U.S. President Barack Obama says he is frustrated by technical problems with his administration's new online health insurance marketplace. But, he says the kinks in the system will "get fixed" and the law that created it is a good deal for the American people.
In a speech at the White House Rose Garden on Monday, Mr. Obama said "nobody is madder" than him that the HealthCare.Gov site has not worked properly since it opened on October 1.
The website is a key element of the president's 2010 Affordable Care Act, which has also become known as Obamacare and was designed to make it easier for Americans to obtain private health insurance.
Internet users have been unable to create accounts, received confusing error messages and pages that loaded slowly or failed to respond.
President Obama said his administration has recruited some of America's best private sector technology experts to get the website working faster and better.
Mr. Obama said the Affordable Care Act is more than "just a website." He said he fought for it, despite Republican opposition, to ensure that millions of uninsured Americans can get the same "quality" and "affordable" health care as others.
Republican Senate Minority Leader Mitch McConnell dismissed Mr. Obama's remarks in a Twitter post, saying Obamacare "costs too much and is not working the way they promised."
McConnell also reiterated Republican calls for the president to delay what he called "this rushed effort."
Mr. Obama was joined in the Rose Garden by Americans who have already applied for health insurance through the site or are planning to do so.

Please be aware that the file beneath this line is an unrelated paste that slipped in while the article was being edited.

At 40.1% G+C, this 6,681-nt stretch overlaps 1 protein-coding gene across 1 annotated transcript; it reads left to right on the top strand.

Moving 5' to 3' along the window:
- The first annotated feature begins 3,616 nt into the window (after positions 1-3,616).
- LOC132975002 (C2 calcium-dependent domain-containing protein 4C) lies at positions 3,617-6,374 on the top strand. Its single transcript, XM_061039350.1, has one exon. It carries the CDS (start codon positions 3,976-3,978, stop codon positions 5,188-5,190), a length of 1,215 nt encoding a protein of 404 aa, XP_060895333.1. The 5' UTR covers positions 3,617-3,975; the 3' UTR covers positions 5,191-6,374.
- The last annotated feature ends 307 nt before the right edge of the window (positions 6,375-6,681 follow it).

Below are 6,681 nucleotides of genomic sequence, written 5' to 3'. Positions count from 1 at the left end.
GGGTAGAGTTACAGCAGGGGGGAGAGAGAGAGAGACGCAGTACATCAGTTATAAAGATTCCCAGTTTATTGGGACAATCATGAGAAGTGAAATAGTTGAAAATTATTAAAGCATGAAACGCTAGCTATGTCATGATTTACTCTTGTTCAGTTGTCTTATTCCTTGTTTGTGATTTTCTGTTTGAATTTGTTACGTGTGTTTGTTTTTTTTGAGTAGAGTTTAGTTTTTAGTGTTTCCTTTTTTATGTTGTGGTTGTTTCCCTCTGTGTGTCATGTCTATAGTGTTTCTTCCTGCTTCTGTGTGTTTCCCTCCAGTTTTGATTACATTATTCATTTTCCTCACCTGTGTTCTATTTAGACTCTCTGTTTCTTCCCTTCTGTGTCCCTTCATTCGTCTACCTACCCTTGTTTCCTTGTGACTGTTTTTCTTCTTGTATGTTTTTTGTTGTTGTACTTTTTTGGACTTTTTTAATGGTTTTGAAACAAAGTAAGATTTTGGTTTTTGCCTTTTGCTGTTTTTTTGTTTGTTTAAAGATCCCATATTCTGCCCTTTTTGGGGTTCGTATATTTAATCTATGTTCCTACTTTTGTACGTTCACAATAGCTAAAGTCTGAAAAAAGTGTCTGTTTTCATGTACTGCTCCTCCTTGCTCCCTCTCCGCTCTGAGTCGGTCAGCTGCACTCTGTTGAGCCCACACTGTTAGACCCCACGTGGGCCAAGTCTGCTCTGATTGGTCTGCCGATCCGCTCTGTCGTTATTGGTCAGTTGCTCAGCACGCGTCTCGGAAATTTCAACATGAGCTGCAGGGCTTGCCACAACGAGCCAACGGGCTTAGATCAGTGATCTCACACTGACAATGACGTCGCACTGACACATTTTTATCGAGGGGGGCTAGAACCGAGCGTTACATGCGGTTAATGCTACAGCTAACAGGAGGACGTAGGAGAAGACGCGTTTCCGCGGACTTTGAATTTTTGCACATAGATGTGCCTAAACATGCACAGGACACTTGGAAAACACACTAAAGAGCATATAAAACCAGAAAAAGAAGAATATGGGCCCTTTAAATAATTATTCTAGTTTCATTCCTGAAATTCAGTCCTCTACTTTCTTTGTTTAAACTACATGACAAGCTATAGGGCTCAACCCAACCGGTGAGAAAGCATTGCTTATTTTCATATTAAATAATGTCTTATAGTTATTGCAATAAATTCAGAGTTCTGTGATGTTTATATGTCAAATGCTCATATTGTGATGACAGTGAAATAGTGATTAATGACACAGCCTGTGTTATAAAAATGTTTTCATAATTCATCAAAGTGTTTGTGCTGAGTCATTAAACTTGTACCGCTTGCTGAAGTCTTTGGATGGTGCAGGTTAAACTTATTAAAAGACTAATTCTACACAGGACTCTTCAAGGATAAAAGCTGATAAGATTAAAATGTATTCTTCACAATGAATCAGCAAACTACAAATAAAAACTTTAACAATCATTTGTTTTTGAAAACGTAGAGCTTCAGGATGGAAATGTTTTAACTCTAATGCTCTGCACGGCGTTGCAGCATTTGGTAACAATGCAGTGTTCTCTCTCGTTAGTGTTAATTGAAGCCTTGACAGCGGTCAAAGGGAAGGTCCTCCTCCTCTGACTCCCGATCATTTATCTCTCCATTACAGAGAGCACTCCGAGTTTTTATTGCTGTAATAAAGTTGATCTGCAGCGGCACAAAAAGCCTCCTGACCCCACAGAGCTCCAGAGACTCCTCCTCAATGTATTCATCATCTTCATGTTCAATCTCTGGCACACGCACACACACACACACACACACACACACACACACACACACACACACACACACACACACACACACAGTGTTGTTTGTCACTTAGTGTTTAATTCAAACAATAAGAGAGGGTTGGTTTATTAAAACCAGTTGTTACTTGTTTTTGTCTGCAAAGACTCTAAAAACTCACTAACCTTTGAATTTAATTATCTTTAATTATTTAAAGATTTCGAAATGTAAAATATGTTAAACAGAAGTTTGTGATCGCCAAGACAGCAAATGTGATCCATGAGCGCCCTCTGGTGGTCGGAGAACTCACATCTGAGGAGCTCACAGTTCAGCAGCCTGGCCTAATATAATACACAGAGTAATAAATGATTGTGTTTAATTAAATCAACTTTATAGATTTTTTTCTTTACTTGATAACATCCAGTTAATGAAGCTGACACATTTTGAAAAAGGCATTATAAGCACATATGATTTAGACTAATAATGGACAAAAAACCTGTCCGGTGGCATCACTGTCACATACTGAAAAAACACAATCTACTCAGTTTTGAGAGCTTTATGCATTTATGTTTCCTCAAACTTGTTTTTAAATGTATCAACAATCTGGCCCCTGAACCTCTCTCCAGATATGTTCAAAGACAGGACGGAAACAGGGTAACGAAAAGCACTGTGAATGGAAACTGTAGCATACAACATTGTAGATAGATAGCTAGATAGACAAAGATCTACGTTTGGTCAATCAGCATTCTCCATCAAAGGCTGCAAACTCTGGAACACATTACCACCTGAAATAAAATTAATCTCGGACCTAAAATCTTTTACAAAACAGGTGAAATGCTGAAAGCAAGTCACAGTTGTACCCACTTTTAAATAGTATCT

He said he recognizes that Republicans have made blocking Obamacare "their signature idea." He said he is willing to work with anyone on ideas to make the law work better, but called for opponents to, as he put it, "stop rooting for its failure."
Demands by congressional Republicans to defund or delay Obamacare contributed to a partial shutdown of the U.S. federal government earlier this month.
The Republicans demanded the changes to the healthcare law as a condition for funding government operations beyond October 1, but Mr. Obama and his allies in the Democratic-led Senate refused, leading to the 16-day partial shutdown.
It ended with a bi-partisan deal to re-open the government and avoid a U.S. debt default. The agreement did not include major changes to Obamacare.
The Health and Human Services Department, which administers HealthCare.Gov, said Sunday its experts are updating the site with new code that includes bug fixes and conducting regular tests to improve the user experience.
The Obama administration initially blamed the glitches on a high volume of people trying to access the site. It has since acknowledged broader problems with the system, while insisting public demand for the product is strong.
Mr. Obama said more than half a million applications for health insurance have been received through Healthcare.gov since October 1. Users must file applications before they can enroll in a plan.
He also said "thousands" have enrolled. U.S. media say the administration has a goal of enrolling seven million Americans by March 31. Individuals who are not insured are mandated to sign up for a plan by that date or face a penalty.
Critics say that if not enough young, healthy people join the health plans, premiums may rise for those who do enroll.